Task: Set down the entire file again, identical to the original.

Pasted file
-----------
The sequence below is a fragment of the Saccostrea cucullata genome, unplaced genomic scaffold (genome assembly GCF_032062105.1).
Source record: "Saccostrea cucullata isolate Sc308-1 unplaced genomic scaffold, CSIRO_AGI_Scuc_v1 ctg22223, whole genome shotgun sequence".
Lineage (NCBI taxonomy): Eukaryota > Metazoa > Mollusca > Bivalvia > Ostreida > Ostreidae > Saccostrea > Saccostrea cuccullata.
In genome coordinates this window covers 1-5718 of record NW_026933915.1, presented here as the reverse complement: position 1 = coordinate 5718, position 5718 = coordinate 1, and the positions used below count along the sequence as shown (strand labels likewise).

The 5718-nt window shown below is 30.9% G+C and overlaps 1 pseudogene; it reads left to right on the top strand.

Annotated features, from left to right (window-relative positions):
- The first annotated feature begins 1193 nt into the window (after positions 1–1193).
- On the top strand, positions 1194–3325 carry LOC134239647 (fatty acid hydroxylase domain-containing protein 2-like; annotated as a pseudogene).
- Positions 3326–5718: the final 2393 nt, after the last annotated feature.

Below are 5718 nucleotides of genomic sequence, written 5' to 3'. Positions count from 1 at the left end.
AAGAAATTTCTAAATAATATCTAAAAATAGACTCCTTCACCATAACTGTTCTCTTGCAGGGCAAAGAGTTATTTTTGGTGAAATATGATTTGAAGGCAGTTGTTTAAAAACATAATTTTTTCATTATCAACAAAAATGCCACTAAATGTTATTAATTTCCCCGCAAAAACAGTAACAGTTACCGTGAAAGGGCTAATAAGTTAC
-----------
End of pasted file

The sequence below is a fragment of the Saccostrea cucullata genome, unplaced genomic scaffold (genome assembly GCF_032062105.1).
Source record: "Saccostrea cucullata isolate Sc308-1 unplaced genomic scaffold, CSIRO_AGI_Scuc_v1 ctg22223, whole genome shotgun sequence".
Lineage (NCBI taxonomy): Eukaryota > Metazoa > Mollusca > Bivalvia > Ostreida > Ostreidae > Saccostrea > Saccostrea cuccullata.
In genome coordinates this window covers 1-5718 of record NW_026933915.1, presented here as the reverse complement: position 1 = coordinate 5718, position 5718 = coordinate 1, and the positions used below count along the sequence as shown (strand labels likewise).

The 5718-nt window shown below is 30.9% G+C and overlaps 1 pseudogene; it reads left to right on the top strand.

Annotated features, from left to right (window-relative positions):
- The first annotated feature begins 1193 nt into the window (after positions 1–1193).
- On the top strand, positions 1194–3325 carry LOC134239647 (fatty acid hydroxylase domain-containing protein 2-like; annotated as a pseudogene).
- Positions 3326–5718: the final 2393 nt, after the last annotated feature.

Below are 5718 nucleotides of genomic sequence, written 5' to 3'. Positions count from 1 at the left end.
AAGAAATTTCTAAATAATATCTAAAAATAGACTCCTTCACCATAACTGTTCTCTTGCAGGGCAAAGAGTTATTTTTGGTGAAATATGATTTGAAGGCAGTTGTTTAAAAACATAATTTTTTCATTATCAACAAAAATGCCACTAAATGTTATTAATTTCCCCGCAAAAACAGTAACAGTTACCGTGAAAGGGCTAATAAGTTAC